Due May 19 on Blu-ray and DVD is 1940’s Dance, Girl, Dance, featuring a new, restored 4K digital transfer, with uncompressed monaural soundtrack on the Blu-ray. Extras include a new introduction by critic B. Ruby Rich; new selected-scene commentary featuring film historian Cari Beauchamp; and an essay by critic Sheila O’Malley.
The 1970 film Husbands arrives on Blu-ray and DVD May 26 with a new 4K digital restoration, with uncompressed monaural soundtrack on the Blu-ray. Extras include audio commentary from 2009 featuring critic Marshall Fine; new interviews with producer Al Ruban and actor Jenny Runacre; a new video essay featuring audio recordings of John Cassavetes in his own words exploring the actor-director’s spirited approach to acting; “The Story of Husbands — A Tribute to John Cassavetes,” a half-hour program from 2009 featuring Ruban, actor Ben Gazzara, and cinematographer Victor J. Kemper; an episode of “The Dick Cavett Show” from 1970 featuring Cassavetes, Gazzara and actor Peter Falk; the film’s trailer; plus an essay by filmmaker Andrew Bujalski.
Arriving May 26 is Scorsese Shorts, a compilation of five early short films by Martin Scorsese that offers a window onto his artistic development. Spanning the years from Scorsese’s time at NYU in the mid-1960s to the late ’70s, when he was emerging as one of the era’s top talets, Scorsese Shorts centers on the 1974 home movie Italianamerican, a loving snapshot of the director’s parents, and 1978’s American Boy, a freewheeling portrait of a larger-than-life raconteur. Also included are 1967’s The Big Shave, a daringly visceral response to America’s involvement in Vietnam, and the bracing student films What’s a Nice Girl Like You Doing in a Place Like This? (1963) and It’s Not Just You, Murray! (1964).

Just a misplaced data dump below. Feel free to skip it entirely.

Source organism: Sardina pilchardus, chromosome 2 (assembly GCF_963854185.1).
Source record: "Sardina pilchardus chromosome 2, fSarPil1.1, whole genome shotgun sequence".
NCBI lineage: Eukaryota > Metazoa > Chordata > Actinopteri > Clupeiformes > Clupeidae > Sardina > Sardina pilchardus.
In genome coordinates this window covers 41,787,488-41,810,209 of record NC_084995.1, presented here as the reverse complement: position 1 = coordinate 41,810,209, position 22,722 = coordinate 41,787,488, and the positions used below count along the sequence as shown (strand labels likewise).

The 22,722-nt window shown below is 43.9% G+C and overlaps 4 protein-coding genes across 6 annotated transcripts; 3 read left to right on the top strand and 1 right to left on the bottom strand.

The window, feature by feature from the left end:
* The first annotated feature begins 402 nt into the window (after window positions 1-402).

The Blu-ray and DVD include 4K digital restorations of all five films, with uncompressed monaural soundtracks on the Blu-ray. Extras include a new conversation between director Martin Scorsese and film critic Farran Smith Nehme; a new discussion among filmmakers Ari Aster, and Josh and Benny Safdie; plus an essay by film critic Bilge Ebiri and various materials from Scorsese’s archive.
The Blu-ray and DVD of 2018’s Wildlife arrives May 26 with a new 2K digital master, with a 5.1 surround DTS HD master audio soundtrack on the Blu-ray. This represent’s the film’s home video debut. Adapted by Dano and Zoe Kazan from the novel by Richard Ford, this meticulously crafted portrait of the American nuclear family in crisis charts the rift that forms within a 1960s Montana household when the father and breadwinner (Jake Gyllenhaal) abruptly departs to fight the forest fires raging nearby, leaving his restless wife (Carey Mulligan) and teenage son (Ed Oxenbould) to pick up the pieces. Extras include new interviews with Dano, Kazan, Mulligan, Gyllenhaal, cinematographer Diego García, production designer Akin McKenzie and costume designer Amanda Ford; a new conversation on the film’s postproduction with Dano, editor Matthew Hannam and composer David Lang; a “Film at Lincoln Center” conversation from 2018 between Dano and novelist Ford about the film’s source material; and an essay by critic Mark Harris.
Update (5/13/20): The original ‘Wildlife’ street date of May 19 was changed to May 26 by Criterion.